Step 1: Create the Pork Mixture
In a bowl, combine ground pork, chicken bouillon, and black pepper to create the pork mixture.
Mix well so all the seasonings are even throughout the pork mixture, then set aside.
Step 2: How to Make Congee
In a pot on medium heat, add rice, water, ginger, chicken bouillon, and salt to make the congee.
Bring it to a boil and cook for about 20 minutes uncovered.
Step 3: Add Pork & Century Egg
Add small spoonfuls of the pork mixture into the simmering congee.
These are kind of like little pork meatballs. They do not need to be perfect circles.
If you don’t want to make the little meatballs, you can also just add in the whole pork mixture and break it apart in the congee with a wooden spoon or other cooking utensil.
The pork is in small pieces so it will cook quickly in the congee.
After you add the pork, add the chunks of century egg, and mix to combine all ingredients.
Step 4: Adjust to Your Liking
Finally, cook and simmer the congee for 10 more minutes or until the congee is to the consistency of your liking.
If the congee is too thick, add more water as needed to loosen it up.
If the congee is too liquidy, continue simmering until it thickens up.
Taste test and adjust the seasonings to your preference.
The richness of the pork and century egg will infuse into the congee.
This turns a light rice porridge into something a little more luscious and decadent.
Century Egg Congee Toppings
Right before serving, top each bowl of congee with these toppings:
- Century Egg: Since the century eggs in the congee are cut into chunks and mixed in, I like to garnish with a couple thin slices when serving to make it more visually appealing.
- Green Onions: Add a sprinkle of sliced green onions upon serving to add a mild onion flavor and a little bit of a crisp bite.
- Cilantro: A sprinkle of chopped cilantro adds a fresh, herby taste to balance out the richness of century eggs.
- Black pepper: An extra pinch of black pepper for the finishing touch adds the perfect hint of spice and warmth to the congee.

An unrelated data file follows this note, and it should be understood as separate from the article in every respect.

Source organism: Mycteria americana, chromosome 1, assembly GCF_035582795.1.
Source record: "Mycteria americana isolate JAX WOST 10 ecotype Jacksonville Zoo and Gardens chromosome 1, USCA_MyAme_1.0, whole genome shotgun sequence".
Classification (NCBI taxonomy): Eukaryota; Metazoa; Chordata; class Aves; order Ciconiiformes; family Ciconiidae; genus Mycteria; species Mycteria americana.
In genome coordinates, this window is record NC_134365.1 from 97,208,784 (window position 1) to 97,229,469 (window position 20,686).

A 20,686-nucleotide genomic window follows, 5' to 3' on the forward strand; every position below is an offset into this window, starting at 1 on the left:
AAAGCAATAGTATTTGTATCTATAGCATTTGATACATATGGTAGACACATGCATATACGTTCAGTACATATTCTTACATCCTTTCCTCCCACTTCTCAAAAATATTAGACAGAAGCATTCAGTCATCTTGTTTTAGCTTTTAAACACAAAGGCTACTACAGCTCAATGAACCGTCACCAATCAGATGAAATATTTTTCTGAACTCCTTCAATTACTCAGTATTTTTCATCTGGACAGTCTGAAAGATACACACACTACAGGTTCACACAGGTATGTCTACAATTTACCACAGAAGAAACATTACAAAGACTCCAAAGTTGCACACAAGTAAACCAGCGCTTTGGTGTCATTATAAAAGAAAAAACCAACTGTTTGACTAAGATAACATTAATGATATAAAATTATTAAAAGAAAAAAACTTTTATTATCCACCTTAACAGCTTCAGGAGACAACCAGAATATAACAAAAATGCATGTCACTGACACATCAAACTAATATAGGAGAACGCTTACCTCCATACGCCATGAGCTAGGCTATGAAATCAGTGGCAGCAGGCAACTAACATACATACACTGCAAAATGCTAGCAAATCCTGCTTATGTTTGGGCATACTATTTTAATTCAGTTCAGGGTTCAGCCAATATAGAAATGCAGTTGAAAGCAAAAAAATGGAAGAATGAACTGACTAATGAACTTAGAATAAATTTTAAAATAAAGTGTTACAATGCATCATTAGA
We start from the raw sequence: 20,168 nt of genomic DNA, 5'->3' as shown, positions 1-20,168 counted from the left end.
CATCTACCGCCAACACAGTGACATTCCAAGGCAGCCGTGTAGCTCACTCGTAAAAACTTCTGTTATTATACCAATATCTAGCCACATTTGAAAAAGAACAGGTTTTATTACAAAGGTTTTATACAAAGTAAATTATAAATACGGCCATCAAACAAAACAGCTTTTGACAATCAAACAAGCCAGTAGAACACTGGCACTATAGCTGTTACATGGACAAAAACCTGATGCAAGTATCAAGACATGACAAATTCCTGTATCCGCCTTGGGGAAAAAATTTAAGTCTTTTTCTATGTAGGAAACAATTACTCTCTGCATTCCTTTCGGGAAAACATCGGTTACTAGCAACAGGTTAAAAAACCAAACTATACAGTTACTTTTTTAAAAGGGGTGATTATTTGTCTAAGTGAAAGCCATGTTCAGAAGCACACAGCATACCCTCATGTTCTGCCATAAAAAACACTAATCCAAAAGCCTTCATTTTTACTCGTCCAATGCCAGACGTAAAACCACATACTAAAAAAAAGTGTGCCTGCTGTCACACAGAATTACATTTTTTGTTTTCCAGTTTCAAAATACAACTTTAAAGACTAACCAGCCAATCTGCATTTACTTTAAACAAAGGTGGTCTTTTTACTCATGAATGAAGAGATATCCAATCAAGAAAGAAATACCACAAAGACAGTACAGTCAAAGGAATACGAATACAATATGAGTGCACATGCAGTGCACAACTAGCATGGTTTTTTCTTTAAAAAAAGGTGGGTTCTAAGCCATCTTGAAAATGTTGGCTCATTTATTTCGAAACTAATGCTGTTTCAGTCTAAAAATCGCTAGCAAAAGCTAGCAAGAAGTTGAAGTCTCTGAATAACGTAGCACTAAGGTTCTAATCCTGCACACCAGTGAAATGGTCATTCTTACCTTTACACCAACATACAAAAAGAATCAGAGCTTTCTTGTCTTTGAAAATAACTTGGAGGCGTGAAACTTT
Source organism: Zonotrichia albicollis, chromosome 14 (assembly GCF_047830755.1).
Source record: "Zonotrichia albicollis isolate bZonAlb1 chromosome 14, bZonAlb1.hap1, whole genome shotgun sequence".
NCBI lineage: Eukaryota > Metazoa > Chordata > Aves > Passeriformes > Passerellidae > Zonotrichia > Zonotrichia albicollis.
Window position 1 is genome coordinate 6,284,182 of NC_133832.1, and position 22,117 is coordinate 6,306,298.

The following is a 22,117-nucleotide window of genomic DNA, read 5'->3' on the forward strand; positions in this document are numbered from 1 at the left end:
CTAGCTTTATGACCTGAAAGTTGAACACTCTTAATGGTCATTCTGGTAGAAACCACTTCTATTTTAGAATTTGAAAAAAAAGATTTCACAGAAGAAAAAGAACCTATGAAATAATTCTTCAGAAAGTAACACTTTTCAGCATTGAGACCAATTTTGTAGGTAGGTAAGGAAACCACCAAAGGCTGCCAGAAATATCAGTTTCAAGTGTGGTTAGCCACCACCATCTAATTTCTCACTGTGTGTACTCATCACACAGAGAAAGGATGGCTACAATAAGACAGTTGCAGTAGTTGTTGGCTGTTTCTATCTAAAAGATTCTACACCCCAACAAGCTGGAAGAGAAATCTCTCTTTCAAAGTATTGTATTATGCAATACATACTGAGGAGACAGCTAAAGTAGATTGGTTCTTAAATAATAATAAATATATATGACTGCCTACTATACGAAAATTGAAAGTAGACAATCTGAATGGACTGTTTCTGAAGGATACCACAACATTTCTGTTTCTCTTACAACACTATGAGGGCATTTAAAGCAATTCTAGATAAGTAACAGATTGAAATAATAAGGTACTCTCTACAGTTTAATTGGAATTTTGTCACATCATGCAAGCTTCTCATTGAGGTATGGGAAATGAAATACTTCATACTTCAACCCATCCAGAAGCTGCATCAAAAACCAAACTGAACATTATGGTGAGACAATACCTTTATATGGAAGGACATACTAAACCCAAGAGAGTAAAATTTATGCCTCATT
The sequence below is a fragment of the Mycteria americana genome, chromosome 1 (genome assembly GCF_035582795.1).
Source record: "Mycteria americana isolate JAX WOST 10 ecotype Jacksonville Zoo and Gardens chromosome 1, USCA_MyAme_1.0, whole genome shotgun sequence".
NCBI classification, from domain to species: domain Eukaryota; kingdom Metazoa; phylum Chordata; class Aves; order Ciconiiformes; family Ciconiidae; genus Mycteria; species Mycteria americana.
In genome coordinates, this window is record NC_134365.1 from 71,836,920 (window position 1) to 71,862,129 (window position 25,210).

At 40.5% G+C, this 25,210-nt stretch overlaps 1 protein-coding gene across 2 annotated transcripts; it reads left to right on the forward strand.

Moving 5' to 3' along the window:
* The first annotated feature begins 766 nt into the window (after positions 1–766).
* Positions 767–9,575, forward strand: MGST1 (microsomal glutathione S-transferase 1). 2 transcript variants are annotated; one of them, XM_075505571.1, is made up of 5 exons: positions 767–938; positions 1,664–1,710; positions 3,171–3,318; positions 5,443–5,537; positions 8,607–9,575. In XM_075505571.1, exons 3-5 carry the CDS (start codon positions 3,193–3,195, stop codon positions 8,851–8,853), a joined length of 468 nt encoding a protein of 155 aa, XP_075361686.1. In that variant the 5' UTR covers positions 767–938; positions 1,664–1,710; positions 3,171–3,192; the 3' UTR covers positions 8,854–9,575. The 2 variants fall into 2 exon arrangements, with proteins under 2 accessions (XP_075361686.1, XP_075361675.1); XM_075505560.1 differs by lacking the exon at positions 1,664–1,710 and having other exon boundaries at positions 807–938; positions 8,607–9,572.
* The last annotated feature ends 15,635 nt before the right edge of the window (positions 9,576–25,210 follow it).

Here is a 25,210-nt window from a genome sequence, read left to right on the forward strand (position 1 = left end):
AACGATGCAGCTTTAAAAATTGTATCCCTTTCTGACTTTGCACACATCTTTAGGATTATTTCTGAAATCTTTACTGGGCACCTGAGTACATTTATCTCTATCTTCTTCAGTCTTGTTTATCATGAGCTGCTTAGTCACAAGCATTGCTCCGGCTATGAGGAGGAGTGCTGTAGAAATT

Leftovers & Storage
Century egg congee keeps well in the fridge for about 3 to 4 days.
Store any leftovers in a sealed container.
To reheat you can either put it in a pot on the stove on low heat or put it in the microwave.
The rice may soak up the liquid more and the liquid may evaporate as you reheat.
As a result, the congee may become thicker but it is an easy fix.
Add water to loosen it up as needed to get it back to your desired consistency.
More Vietnamese Comfort Food
I grew up eating Century Egg Congee so it is a definite comfort food for me. Here are some more of my favorite comforting Vietnamese dishes:
Save This Century Egg Congee Recipe!
I hope this tutorial for how to make Century Egg Congee with Pork was helpful and that you try to recreate this unique comfort food at home!
Be sure to save this recipe so you remember to make it later and share with your family and friends!
Please leave a rating and comment below if you try it. I’d love to know what you think!
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Century Egg Congee with Pork
- 1 cup jasmine rice, uncooked
- 2 century eggs, chopped
- 8 cups water
- 1 inch ginger, smashed
- 2 tsp chicken bouillon
- ½ tsp salt
- ½ lb ground pork
- ½ tsp chicken bouillon
- ¼ tsp black pepper
- 2 green onions, sliced
- handful cilantro, chopped
- black pepper
- 1 century egg, sliced into 8 wedges
- In a bowl, mix together ground pork, chicken bouillon, and black pepper to make the pork mixture then set aside.
- In a pot on medium heat, add rice, water, ginger, chicken bouillon, and salt to make the congee. Boil and cook for about 20 minutes.
- Add small spoonfuls of the pork mixture and chunks of century egg into the simmering congee.
- Cook for 10 minutes or until the congee is to your desired consistency. Add more water as needed if it is too thick. Taste test and adjust seasonings to your liking.
- Top with green onions, cilantro, black pepper, century egg slices, and enjoy!